Old Hilario’s sightless eyes wept bitter tears, and his gnarled hands clenched weakly as he went on about how different it would have been when he was a young man in all his strength, a man to make bandidos tremble for a hundred miles up and down the Rio. Lanham tried to quiet him, but Hilario talked until the last of his strength was gone. And with the last of his strength, the life ebbed out of him, too.
Bonifacio quietly crossed himself. “God was not looking this way today.” Shock lay in his eyes. “I can see why they would kill Hilario, for he came at them with the pitchfork. They hated the patrón for his blood. But why should they kill Maria? She could not hurt them, and she was of the same blood as they.”
“She lived on a gringo ranch. That made her one of us, not one of them.” Lanham carefully placed Hilario’s limp hands on his chest and smoothed what he could of the rumpled shirt. “Been thirty years since the war with Mexico. You’d think it was still on.”
Bonifacio said, “For some, it has never finished.”
Lanham’s eyes still burned. The smoke, he figured. He walked back to Vincente. The vaquero’s face was buried in his woman’s long black hair. Lanham touched the man’s shoulder. “Vincente, this won’t do you any good. We’ll go and fetch some help.”
Slowly Vincente’s head came up. His black eyes were wet, but behind the tears lay glowing coals. “There is no help for her. Is there any help for the patrón, or for Hilario?”
Lanham shook his head. “They have all gone together. There is no one to help now but la patrona … Zoe.”
Stricken, Vincente gazed at the lifeless olive face. When they killed Maria, they had murdered two, for she was carrying Vincente’s child. Vincente’s eyes were closed, and his voice was down almost to a whisper, but it carried thorns. “There will be no help for the ones who did this, caporál.”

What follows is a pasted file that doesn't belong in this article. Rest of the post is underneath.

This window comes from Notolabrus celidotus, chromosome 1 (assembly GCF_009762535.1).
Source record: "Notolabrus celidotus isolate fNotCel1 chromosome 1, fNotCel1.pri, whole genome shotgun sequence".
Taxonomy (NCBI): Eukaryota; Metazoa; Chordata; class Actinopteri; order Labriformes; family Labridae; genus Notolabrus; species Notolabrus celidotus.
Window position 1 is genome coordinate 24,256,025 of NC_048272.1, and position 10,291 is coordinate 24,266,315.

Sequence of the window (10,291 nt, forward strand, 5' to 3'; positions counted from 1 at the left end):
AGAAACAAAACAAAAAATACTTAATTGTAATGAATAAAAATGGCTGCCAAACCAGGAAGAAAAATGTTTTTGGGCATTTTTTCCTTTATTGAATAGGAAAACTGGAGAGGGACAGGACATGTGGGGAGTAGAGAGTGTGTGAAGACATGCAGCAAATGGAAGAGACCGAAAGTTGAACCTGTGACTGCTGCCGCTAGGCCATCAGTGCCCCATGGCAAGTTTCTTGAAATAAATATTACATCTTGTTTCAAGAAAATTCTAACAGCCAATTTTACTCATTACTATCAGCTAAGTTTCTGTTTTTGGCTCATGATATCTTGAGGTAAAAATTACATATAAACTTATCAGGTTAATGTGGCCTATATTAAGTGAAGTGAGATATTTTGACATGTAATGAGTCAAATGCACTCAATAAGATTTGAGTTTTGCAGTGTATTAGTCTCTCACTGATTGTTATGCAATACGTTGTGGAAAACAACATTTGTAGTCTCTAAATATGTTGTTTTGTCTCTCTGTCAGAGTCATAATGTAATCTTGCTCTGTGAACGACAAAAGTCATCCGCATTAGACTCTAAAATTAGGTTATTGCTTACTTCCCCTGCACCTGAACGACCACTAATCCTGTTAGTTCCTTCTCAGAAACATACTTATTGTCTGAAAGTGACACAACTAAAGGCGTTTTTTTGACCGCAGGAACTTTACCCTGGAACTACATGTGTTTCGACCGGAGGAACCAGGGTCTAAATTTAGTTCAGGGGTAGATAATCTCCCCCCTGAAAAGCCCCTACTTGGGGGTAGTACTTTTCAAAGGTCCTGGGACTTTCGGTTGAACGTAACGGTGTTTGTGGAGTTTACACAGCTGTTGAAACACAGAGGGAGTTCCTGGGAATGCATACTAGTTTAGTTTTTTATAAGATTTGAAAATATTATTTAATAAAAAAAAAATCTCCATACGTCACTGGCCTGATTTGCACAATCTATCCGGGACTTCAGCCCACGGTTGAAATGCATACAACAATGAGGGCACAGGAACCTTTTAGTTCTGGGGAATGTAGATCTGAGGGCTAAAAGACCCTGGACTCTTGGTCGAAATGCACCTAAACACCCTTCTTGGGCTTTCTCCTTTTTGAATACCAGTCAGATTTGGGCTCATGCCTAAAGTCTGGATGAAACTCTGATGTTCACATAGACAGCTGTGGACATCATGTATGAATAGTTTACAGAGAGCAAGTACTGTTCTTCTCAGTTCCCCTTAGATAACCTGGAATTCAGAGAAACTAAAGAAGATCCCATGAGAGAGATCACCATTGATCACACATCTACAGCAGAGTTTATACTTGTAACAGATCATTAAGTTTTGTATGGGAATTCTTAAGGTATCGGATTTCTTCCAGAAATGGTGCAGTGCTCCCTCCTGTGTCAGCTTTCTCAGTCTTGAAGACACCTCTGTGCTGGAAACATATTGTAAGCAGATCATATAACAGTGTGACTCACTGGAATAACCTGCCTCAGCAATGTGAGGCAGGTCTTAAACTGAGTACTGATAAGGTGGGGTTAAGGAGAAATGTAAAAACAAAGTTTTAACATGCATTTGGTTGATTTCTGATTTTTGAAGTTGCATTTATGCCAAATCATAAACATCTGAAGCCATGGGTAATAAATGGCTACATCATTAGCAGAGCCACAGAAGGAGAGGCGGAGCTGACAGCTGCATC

Zoe Daingerfield left her father and staggered across to stand by the men. Tears streamed down her face, but vengeful anger was beginning to show. “What do you mean, Vincente?”
“We will go after them,” Vincente rasped. “We will kill them!”
Lanham’s fists were tight. “I wish we could.” But he saw little hope of it. Retribution had overtaken few of Cheno’s men. “There was a sizable bunch of them. By the tracks, maybe twenty. Even if we was to catch up to them, what could we do?”
“Slit every throat we could get our hands on.”
Bonifacio protested. “Against so many? We would not last three minutes.”
Vincente eased his wife’s body gently to the warm earth. He raised his eyes, his voice quivering with rage. “It will be a glorious three minutes. We will kill as many as we can.”
Zoe Daingerfield surprised Lanham most. “He’s right, Lanham. We’re wastin’ time.”
“They had a long start before we got here. We’ll have to ride like hell to catch them.”
“Zoe, you’re not goin’ anyplace. Leastways, not after them bandits. They’d do to you what they done to María.”
“They killed my father.”
“And they’d kill you without blinkin’ twice.”
Vincente began calculating. “They took the patrón’s horses. Likely they will want to take some of his cattle, too. If that be so, they cannot move fast. The patrona does not go; she stays here. But I go. Do you go with me, caporál? And you, Bonifacio?”
The bitterness of it all was flooding over Lanham now. “I’ll go.”
Bonifacio stared at the ground, trembling like a man beneath a noose. “My mother lives in Matamoros, and my brothers. If I went with you, el Cheno would slaughter my people like cattle.”
Vincente accepted the decision without rancor, though it was plain that Bonifacio’s worry was not altogether about his family. “Then you will take la patrona to safety. You will go to town and bring help.” Bonifacio nodded. “Your Maria and the patrón, they must not be left lying here. They must be buried. Shall we wait until you come back?”
Vincente took a final look at the tiny figure that had been Maria. “Do not wait for me. Perhaps I will never come back.”
Zoe caught Lanham’s hand. “I am not going with Bonifacio. My place is here, with Dad and Maria and Hilario. I will stay.” Lanham started to protest, but he saw something in her eyes, something like he had seen in Vincente’s. Zoe said, “Go, Lanham. Kill them! Kill as many as you can!”
Vincente swung into his big-horned Mexico saddle and spurred out without looking back. He headed straight south, with the tracks. Lanham Neal mounted as quickly as he could, but Vincente was already a hundred yards ahead of him. It took a long time for Lanham to catch up.
Captain’s Rangers copyright © 1968, 1996 by Elmer Stephen Kelton Estate
The Day the Cowboys Quit copyright © 1971 by Elmer Stephen Kelton Estate